"The Bishop" is a fast-paced forensic/detective suspense novel. This is the fourth book in the series. Though you can follow what's going on without reading the others first, you'll probably understand it better if you start with the first novel, "The Pawn." Also, reading this novel spoils the "who-done-it" mystery in several previous novels, so you'll want to read the others first if you plan to at all.
The novel had a somewhat bleak tone. Several of the "killed by violence" bodies were described in more graphic/gory terms than in his previous novels--though, oddly, I found these descriptions less chilling. The ones were he left most of the details to my imagination were more chilling. Also, this was the first novel in this series that I've correctly guessed "who-done-it" before the big revel. Part of the reason I liked his previous novels so much was because he's one of the few authors who can fool me on a mystery anymore, so I was a little disappointed by that.
The world-building was excellent, with the details about forensics, the case, and the city bringing the novel alive in my imagination. All of the aspects of the novel seemed very well researched. The tension was high throughout most of the story (with a few slight lulls). The suspense was created by the race to save a victim before she's killed, the potential physical danger to the main characters, and the relational tensions.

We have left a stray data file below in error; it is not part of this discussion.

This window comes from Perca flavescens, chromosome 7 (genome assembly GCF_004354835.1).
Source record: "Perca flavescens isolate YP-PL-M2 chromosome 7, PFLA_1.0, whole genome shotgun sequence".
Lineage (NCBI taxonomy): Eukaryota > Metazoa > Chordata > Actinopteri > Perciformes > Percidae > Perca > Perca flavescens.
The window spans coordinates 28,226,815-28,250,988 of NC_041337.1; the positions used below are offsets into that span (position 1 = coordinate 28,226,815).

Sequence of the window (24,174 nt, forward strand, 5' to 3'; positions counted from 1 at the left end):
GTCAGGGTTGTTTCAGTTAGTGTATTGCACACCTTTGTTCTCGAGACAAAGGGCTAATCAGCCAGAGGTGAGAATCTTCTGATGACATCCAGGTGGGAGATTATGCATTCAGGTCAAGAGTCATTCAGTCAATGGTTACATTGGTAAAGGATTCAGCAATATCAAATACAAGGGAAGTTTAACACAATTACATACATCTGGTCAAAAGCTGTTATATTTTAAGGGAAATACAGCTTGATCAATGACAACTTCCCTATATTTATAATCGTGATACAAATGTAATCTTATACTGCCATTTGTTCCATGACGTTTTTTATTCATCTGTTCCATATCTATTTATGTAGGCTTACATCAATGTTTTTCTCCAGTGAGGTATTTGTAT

The characters were interesting, complex, and dealt with realistic issues outside of the case (like how to relate to a biological father or potentially losing a daughter in a custody battle). The author portrayed the main women in this novel as smart, competent, respected, and not trying to be men. As a woman, I liked that.
There was a minor, ongoing "what makes human's moral" discussion among the characters in relation to the case. The Christian view was vaguely presented. More detail was spent on scientific study promoting a "humans are animals, there is no god" viewpoint, though only a few minor characters seemed to wholeheartedly support that view.
There was no explicit sex or bad language. Overall, I'd recommend this novel as well-written and exciting clean reading.
I received this novel as a review copy from the publisher.
I am a HUGE Steven James fan. When I picked up his first book, THE PAWN, I could not put it down. It was literally one of the best suspense/thriller books I have ever read in my life. Seriously, he knows how to write and grab a reader. This may be due to him having a master's degree in storytelling (something all writers would definitely benefit from) and how he knows the craft of keeping a reader's attention. This book is a huge psychological ride. If you have read the other … more
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